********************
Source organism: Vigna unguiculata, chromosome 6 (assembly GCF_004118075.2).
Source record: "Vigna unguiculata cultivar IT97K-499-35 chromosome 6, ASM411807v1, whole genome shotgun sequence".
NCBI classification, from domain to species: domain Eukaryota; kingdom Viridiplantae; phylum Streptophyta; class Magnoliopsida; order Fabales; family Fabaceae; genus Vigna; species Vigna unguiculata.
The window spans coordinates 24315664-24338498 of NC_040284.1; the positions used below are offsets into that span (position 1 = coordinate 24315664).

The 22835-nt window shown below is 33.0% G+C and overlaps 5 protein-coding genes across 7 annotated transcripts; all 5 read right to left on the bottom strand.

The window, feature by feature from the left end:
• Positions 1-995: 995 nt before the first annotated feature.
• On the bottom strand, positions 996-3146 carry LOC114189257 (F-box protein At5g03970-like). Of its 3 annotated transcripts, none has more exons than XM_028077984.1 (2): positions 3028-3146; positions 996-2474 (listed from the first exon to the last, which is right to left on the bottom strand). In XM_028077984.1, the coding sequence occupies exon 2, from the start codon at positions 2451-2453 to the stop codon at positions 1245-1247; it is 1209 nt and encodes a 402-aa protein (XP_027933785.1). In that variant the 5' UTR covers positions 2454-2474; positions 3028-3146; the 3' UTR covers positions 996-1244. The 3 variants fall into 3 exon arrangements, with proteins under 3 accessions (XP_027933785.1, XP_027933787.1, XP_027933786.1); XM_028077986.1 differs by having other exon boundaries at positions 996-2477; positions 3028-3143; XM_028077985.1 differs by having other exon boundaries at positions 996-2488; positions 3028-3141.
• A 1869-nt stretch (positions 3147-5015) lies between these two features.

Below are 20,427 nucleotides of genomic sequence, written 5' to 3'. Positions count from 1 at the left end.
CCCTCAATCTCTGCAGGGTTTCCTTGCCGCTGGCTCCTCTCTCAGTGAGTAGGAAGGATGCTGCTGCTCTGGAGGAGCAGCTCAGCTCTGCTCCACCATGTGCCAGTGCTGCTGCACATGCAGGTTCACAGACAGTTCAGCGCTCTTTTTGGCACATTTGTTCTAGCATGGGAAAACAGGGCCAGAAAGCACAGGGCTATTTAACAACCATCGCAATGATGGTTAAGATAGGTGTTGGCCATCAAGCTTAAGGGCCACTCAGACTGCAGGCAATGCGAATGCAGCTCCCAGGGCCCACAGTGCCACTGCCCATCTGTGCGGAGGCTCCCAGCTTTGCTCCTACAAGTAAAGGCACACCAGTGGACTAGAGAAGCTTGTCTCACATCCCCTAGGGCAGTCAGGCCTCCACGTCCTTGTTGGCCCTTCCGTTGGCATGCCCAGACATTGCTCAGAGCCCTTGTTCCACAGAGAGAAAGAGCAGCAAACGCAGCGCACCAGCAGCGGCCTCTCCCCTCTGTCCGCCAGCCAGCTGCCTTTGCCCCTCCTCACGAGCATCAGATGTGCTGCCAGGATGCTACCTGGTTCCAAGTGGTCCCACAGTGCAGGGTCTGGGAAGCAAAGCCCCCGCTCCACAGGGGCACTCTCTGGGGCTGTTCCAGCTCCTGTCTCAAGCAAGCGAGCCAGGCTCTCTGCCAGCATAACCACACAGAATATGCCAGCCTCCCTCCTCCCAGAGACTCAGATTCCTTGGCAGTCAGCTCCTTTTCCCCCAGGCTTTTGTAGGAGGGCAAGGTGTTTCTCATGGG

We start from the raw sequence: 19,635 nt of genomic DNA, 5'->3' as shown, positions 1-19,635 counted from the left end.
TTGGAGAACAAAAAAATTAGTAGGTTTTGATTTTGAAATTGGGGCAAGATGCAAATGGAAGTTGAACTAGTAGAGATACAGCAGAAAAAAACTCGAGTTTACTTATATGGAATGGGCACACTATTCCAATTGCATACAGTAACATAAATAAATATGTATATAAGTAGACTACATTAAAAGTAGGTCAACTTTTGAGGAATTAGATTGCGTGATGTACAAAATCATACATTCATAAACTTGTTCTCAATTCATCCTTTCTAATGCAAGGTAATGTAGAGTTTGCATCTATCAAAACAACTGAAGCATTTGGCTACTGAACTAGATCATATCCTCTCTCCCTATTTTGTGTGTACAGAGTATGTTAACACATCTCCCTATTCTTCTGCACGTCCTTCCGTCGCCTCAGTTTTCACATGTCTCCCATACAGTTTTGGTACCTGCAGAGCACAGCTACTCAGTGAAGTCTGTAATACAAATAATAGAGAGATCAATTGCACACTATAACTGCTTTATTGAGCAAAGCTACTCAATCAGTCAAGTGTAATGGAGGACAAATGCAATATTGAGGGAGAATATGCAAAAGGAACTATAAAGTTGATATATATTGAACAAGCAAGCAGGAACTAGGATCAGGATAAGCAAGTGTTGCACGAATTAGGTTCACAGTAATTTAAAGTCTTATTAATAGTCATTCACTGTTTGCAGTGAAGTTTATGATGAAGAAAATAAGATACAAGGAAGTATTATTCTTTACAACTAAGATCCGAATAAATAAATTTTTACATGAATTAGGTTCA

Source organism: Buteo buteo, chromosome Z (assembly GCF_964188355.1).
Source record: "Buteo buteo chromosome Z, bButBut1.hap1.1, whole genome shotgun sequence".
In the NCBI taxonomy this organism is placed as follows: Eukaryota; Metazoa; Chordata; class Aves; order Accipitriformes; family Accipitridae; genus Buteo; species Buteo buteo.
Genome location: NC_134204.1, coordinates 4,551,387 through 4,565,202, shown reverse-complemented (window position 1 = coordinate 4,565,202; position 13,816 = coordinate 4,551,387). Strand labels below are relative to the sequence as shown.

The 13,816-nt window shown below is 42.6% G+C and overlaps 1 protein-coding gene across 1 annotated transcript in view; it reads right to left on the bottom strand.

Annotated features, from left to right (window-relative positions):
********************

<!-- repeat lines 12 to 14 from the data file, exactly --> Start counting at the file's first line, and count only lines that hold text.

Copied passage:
We start from the raw sequence: 19,635 nt of genomic DNA, 5'->3' as shown, positions 1-19,635 counted from the left end.
TTGGAGAACAAAAAAATTAGTAGGTTTTGATTTTGAAATTGGGGCAAGATGCAAATGGAAGTTGAACTAGTAGAGATACAGCAGAAAAAAACTCGAGTTTACTTATATGGAATGGGCACACTATTCCAATTGCATACAGTAACATAAATAAATATGTATATAAGTAGACTACATTAAAAGTAGGTCAACTTTTGAGGAATTAGATTGCGTGATGTACAAAATCATACATTCATAAACTTGTTCTCAATTCATCCTTTCTAATGCAAGGTAATGTAGAGTTTGCATCTATCAAAACAACTGAAGCATTTGGCTACTGAACTAGATCATATCCTCTCTCCCTATTTTGTGTGTACAGAGTATGTTAACACATCTCCCTATTCTTCTGCACGTCCTTCCGTCGCCTCAGTTTTCACATGTCTCCCATACAGTTTTGGTACCTGCAGAGCACAGCTACTCAGTGAAGTCTGTAATACAAATAATAGAGAGATCAATTGCACACTATAACTGCTTTATTGAGCAAAGCTACTCAATCAGTCAAGTGTAATGGAGGACAAATGCAATATTGAGGGAGAATATGCAAAAGGAACTATAAAGTTGATATATATTGAACAAGCAAGCAGGAACTAGGATCAGGATAAGCAAGTGTTGCACGAATTAGGTTCACAGTAATTTAAAGTCTTATTAATAGTCATTCACTGTTTGCAGTGAAGTTTATGATGAAGAAAATAAGATACAAGGAAGTATTATTCTTTACAACTAAGATCCGAATAAATAAATTTTTACATGAATTAGGTTCA

Source organism: Buteo buteo, chromosome Z (assembly GCF_964188355.1).